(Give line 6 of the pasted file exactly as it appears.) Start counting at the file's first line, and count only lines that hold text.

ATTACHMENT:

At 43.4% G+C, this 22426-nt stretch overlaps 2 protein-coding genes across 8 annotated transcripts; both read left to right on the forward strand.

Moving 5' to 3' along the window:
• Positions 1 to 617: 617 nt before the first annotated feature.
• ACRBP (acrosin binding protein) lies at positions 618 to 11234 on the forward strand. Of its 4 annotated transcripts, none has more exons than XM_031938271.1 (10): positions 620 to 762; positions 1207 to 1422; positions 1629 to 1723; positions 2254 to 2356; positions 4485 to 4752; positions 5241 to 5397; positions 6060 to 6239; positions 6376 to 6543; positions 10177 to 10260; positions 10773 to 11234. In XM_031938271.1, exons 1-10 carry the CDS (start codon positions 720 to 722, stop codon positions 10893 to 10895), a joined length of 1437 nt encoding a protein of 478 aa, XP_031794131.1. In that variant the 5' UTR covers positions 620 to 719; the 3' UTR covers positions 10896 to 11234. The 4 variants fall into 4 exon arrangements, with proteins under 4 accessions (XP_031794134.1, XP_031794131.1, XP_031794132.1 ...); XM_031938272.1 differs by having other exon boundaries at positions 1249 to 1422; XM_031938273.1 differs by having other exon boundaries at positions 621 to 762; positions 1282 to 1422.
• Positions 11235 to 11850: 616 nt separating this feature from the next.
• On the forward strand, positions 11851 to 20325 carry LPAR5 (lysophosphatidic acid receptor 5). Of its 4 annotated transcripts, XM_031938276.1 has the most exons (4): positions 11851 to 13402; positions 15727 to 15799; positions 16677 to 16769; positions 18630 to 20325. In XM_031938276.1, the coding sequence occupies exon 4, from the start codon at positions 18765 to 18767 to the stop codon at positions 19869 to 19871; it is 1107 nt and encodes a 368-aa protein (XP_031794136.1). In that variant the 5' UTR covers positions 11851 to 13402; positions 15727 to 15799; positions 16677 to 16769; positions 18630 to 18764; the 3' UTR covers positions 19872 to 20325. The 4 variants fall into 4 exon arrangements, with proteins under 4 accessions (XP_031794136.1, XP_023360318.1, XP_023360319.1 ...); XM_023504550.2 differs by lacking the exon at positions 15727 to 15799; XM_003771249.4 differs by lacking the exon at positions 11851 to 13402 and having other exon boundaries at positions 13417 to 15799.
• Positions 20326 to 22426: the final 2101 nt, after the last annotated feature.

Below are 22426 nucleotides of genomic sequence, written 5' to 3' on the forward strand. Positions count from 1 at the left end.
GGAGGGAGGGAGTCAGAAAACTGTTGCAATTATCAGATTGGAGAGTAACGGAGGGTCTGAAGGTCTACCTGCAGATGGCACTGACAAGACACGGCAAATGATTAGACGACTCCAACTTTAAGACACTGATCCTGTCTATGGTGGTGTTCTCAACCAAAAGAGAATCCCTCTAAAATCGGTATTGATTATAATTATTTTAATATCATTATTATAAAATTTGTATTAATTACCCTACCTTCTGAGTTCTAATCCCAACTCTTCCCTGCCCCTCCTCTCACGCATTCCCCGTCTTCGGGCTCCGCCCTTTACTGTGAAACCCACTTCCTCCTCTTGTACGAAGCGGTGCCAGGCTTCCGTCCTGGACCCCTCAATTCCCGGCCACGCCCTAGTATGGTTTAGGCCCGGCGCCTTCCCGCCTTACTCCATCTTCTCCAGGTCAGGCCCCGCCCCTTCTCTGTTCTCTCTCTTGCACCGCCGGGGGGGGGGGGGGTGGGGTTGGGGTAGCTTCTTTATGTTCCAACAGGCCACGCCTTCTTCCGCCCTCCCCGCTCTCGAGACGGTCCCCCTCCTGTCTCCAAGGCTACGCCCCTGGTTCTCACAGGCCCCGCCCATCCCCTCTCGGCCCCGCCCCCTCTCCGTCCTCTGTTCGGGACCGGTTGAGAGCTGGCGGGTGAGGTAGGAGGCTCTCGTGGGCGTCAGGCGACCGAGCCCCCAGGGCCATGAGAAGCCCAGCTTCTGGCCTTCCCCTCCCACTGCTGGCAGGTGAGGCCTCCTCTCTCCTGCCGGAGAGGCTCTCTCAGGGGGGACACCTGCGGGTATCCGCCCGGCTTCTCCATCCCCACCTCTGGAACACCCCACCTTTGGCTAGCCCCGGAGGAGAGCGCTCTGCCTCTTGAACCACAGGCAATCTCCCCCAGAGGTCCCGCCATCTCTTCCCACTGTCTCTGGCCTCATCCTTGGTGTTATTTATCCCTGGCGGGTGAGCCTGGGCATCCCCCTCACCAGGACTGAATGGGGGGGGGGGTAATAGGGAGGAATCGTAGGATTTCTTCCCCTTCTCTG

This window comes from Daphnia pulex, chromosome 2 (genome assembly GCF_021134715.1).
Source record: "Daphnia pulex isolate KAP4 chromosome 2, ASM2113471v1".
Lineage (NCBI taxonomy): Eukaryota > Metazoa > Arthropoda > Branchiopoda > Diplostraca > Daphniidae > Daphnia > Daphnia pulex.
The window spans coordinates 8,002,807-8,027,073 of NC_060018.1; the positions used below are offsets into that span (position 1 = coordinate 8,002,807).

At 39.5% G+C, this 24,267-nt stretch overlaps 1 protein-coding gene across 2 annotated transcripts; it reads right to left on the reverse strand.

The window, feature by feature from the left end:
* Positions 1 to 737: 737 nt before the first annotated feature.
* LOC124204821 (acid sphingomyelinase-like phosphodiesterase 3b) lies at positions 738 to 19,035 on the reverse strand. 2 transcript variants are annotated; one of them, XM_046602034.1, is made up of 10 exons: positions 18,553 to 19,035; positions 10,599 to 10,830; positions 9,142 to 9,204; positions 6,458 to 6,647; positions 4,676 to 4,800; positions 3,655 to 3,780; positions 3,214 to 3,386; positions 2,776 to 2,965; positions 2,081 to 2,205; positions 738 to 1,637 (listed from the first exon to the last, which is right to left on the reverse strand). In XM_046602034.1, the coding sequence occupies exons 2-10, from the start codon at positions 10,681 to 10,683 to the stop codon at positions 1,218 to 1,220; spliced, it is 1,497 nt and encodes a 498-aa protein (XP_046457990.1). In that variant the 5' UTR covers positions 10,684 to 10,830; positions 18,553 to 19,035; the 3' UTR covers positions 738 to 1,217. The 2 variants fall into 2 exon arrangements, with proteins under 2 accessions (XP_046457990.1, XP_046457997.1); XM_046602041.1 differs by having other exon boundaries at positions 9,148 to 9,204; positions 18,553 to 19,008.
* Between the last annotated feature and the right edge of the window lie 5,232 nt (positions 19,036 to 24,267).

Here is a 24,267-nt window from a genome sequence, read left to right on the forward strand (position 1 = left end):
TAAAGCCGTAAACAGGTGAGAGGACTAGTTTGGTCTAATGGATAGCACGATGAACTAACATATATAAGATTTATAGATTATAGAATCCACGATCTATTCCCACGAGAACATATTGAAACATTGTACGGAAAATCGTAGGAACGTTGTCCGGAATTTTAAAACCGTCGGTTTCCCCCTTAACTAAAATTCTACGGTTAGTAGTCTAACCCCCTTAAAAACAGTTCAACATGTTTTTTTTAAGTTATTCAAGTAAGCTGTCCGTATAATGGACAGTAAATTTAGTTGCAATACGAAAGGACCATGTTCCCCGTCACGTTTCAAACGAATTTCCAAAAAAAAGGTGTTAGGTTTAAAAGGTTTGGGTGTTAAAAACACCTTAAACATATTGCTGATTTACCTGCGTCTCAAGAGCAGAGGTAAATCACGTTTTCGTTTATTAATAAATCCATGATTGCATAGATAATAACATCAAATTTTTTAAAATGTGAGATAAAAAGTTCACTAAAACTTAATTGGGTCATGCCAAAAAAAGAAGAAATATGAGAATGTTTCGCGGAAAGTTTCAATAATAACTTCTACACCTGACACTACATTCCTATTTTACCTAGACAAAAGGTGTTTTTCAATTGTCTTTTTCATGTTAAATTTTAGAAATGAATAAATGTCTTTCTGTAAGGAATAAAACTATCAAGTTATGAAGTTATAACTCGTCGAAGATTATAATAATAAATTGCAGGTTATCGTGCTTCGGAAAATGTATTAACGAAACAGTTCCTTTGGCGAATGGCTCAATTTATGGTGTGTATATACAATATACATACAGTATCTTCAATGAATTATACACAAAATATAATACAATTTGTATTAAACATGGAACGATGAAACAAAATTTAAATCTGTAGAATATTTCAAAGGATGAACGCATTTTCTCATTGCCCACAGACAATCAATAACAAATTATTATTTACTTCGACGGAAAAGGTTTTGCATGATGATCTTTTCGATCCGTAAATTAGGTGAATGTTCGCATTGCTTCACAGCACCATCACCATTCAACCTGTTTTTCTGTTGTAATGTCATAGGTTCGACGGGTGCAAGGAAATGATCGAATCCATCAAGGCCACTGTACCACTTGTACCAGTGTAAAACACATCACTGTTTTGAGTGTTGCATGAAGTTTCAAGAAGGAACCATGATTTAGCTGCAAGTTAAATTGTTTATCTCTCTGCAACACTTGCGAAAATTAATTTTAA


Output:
• On the forward strand, positions 11851 to 20325 carry LPAR5 (lysophosphatidic acid receptor 5). Of its 4 annotated transcripts, XM_031938276.1 has the most exons (4): positions 11851 to 13402; positions 15727 to 15799; positions 16677 to 16769; positions 18630 to 20325. In XM_031938276.1, the coding sequence occupies exon 4, from the start codon at positions 18765 to 18767 to the stop codon at positions 19869 to 19871; it is 1107 nt and encodes a 368-aa protein (XP_031794136.1). In that variant the 5' UTR covers positions 11851 to 13402; positions 15727 to 15799; positions 16677 to 16769; positions 18630 to 18764; the 3' UTR covers positions 19872 to 20325. The 4 variants fall into 4 exon arrangements, with proteins under 4 accessions (XP_031794136.1, XP_023360318.1, XP_023360319.1 ...); XM_023504550.2 differs by lacking the exon at positions 15727 to 15799; XM_003771249.4 differs by lacking the exon at positions 11851 to 13402 and having other exon boundaries at positions 13417 to 15799.